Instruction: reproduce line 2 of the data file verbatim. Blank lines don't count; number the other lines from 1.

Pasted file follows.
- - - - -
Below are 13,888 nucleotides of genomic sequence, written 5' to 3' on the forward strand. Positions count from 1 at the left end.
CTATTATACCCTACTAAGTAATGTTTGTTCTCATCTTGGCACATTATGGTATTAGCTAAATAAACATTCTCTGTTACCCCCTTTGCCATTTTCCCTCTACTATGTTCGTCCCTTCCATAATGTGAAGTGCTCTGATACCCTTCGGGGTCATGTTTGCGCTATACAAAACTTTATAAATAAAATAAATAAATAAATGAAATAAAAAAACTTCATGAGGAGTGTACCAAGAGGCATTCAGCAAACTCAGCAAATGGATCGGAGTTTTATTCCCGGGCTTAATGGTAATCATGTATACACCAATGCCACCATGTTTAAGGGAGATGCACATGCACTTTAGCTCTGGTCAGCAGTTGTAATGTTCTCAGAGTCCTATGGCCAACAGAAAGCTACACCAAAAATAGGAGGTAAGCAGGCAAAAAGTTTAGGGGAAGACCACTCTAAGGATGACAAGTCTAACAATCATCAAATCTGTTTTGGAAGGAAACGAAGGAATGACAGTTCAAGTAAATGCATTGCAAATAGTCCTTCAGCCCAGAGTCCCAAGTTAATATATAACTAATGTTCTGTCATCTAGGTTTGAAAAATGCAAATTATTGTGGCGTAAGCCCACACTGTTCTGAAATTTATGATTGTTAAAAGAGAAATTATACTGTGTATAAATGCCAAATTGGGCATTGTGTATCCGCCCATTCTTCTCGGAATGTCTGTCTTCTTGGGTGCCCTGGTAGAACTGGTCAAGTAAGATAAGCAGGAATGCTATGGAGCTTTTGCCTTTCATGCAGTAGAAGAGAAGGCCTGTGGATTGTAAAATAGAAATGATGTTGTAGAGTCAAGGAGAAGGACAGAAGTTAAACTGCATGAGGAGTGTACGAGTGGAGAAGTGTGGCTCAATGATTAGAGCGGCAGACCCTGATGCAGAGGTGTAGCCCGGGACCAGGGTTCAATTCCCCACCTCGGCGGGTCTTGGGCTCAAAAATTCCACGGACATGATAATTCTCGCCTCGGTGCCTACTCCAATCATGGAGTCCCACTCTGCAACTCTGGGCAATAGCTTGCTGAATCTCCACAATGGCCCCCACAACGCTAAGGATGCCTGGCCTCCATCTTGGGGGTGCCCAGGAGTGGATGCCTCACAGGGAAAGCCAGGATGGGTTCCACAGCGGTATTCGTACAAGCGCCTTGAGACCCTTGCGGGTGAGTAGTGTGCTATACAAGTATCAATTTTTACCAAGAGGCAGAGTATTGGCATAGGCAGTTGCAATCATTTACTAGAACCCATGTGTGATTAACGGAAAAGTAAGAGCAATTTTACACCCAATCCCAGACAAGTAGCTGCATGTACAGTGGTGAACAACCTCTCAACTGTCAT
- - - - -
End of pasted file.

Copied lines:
CTATTATACCCTACTAAGTAATGTTTGTTCTCATCTTGGCACATTATGGTATTAGCTAAATAAACATTCTCTGTTACCCCCTTTGCCATTTTCCCTCTACTATGTTCGTCCCTTCCATAATGTGAAGTGCTCTGATACCCTTCGGGGTCATGTTTGCGCTATACAAAACTTTATAAATAAAATAAATAAATAAATGAAATAAAAAAACTTCATGAGGAGTGTACCAAGAGGCATTCAGCAAACTCAGCAAATGGATCGGAGTTTTATTCCCGGGCTTAATGGTAATCATGTATACACCAATGCCACCATGTTTAAGGGAGATGCACATGCACTTTAGCTCTGGTCAGCAGTTGTAATGTTCTCAGAGTCCTATGGCCAACAGAAAGCTACACCAAAAATAGGAGGTAAGCAGGCAAAAAGTTTAGGGGAAGACCACTCTAAGGATGACAAGTCTAACAATCATCAAATCTGTTTTGGAAGGAAACGAAGGAATGACAGTTCAAGTAAATGCATTGCAAATAGTCCTTCAGCCCAGAGTCCCAAGTTAATATATAACTAATGTTCTGTCATCTAGGTTTGAAAAATGCAAATTATTGTGGCGTAAGCCCACACTGTTCTGAAATTTATGATTGTTAAAAGAGAAATTATACTGTGTATAAATGCCAAATTGGGCATTGTGTATCCGCCCATTCTTCTCGGAATGTCTGTCTTCTTGGGTGCCCTGGTAGAACTGGTCAAGTAAGATAAGCAGGAATGCTATGGAGCTTTTGCCTTTCATGCAGTAGAAGAGAAGGCCTGTGGATTGTAAAATAGAAATGATGTTGTAGAGTCAAGGAGAAGGACAGAAGTTAAACTGCATGAGGAGTGTACGAGTGGAGAAGTGTGGCTCAATGATTAGAGCGGCAGACCCTGATGCAGAGGTGTAGCCCGGGACCAGGGTTCAATTCCCCACCTCGGCGGGTCTTGGGCTCAAAAATTCCACGGACATGATAATTCTCGCCTCGGTGCCTACTCCAATCATGGAGTCCCACTCTGCAACTCTGGGCAATAGCTTGCTGAATCTCCACAATGGCCCCCACAACGCTAAGGATGCCTGGCCTCCATCTTGGGGGTGCCCAGGAGTGGATGCCTCACAGGGAAAGCCAGGATGGGTTCCACAGCGGTATTCGTACAAGCGCCTTGAGACCCTTGCGGGTGAGTAGTGTGCTATACAAGTATCAATTTTTACCAAGAGGCAGAGTATTGGCATAGGCAGTTGCAATCATTTACTAGAACCCATGTGTGATTAACGGAAAAGTAAGAGCAATTTTACACCCAATCCCAGACAAGTAGCTGCATGTACAGTGGTGAACAACCTCTCAACTGTCAT